If you choose to keep completely mum about your cancer diagnosis at work, you’ll be in good company. Grover Cleveland had a surgery for oral cancer in 1893, while serving as President of the United States, and nobody heard anything about it until 1917. President Woodrow Wilson had a serious stroke in 1919, and the country was basically run by First Lady Edith Wilson for the next two years. JFK flat out denied having Addison’s disease during his 1960 bid for the White House. Just like you, presidential candidates have no legal obligation to tell their employers (their constituents) about their medical health.
Generally, while you have no obligation to disclose, there are some instances where you might find it beneficial to share some information about your medical condition with an employer or potential employer. This is a very personal choice. The important thing to realize is that you have a choice. Triage Cancer participated in a free webinar about disclosure, privacy, and online brand.
There are also some instances where you could inadvertently stumble into a disclosure. For instance, if you want to use the ADA, or the Americans with Disabilities Act to request a reasonable accommodation at work, your employer will likely ask you to have your doctor fill out a medical certification form. Employers can create their own medical certification forms and can ask you about your diagnosis. If you are not interested in sharing a cancer diagnosis with your employer, you only need to share enough medical information to show that you are eligible for the reasonable accommodation that you are asking for. So you could talk about side effects that you are experiencing without talking about a cancer diagnosis. But it is important to talk with your health care team about your disclosure decisions, before you ask them to complete your form.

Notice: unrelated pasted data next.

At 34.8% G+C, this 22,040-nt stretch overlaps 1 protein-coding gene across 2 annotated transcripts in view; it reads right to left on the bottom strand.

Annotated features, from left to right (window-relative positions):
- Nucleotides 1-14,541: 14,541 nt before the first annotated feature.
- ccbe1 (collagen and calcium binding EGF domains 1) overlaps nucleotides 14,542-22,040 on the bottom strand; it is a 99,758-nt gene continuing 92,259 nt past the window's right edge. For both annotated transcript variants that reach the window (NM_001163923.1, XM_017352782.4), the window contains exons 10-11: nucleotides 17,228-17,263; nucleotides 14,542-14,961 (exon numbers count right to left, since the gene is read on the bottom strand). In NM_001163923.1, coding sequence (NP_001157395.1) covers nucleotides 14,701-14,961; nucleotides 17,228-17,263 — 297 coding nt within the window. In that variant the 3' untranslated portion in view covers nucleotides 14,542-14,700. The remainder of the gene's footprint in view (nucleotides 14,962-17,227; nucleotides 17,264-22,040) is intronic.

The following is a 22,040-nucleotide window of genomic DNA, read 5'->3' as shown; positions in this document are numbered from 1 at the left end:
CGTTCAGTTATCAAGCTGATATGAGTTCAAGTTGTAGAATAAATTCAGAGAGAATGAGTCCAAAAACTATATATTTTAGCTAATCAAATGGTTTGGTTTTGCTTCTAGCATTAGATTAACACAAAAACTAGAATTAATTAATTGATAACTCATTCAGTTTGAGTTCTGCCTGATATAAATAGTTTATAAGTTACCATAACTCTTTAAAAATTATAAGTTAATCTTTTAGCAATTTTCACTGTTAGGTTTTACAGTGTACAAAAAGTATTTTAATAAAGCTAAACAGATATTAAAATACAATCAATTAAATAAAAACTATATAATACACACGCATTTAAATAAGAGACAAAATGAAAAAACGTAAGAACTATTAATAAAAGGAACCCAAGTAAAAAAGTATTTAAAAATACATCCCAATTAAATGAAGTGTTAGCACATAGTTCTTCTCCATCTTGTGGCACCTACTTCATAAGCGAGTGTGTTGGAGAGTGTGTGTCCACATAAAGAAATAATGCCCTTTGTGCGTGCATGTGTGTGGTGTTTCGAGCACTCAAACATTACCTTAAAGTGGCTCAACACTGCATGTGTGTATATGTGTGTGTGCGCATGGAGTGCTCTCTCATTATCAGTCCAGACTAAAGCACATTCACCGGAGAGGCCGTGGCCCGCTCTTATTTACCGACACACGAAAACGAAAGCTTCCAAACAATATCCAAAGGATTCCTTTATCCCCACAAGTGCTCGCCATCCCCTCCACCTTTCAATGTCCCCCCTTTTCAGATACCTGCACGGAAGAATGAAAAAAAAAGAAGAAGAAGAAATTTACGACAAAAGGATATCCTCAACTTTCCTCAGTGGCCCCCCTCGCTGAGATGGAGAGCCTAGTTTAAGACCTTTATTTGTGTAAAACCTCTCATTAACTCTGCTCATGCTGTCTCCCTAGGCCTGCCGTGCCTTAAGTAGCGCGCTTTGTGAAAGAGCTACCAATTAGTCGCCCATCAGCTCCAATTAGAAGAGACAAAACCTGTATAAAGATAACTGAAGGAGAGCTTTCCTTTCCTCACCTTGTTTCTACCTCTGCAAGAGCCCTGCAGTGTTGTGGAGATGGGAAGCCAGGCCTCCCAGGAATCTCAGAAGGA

Another law you might want to use is the FMLA, or Family and Medical Leave Act. This law allows to take time off, unpaid, without the fear of losing your job. This law also allows an employer to ask for a medical certification form to be filled out by a member of your health care team. Even though the U.S. Department of Labor has created a model form for employers to use, some employers create their own forms and may ask for more information than they are entitled to have.
To help you navigate these decisions, Triage Cancer has some created some new, informative Quick Guides:
As always, knowledge is power, so get informed.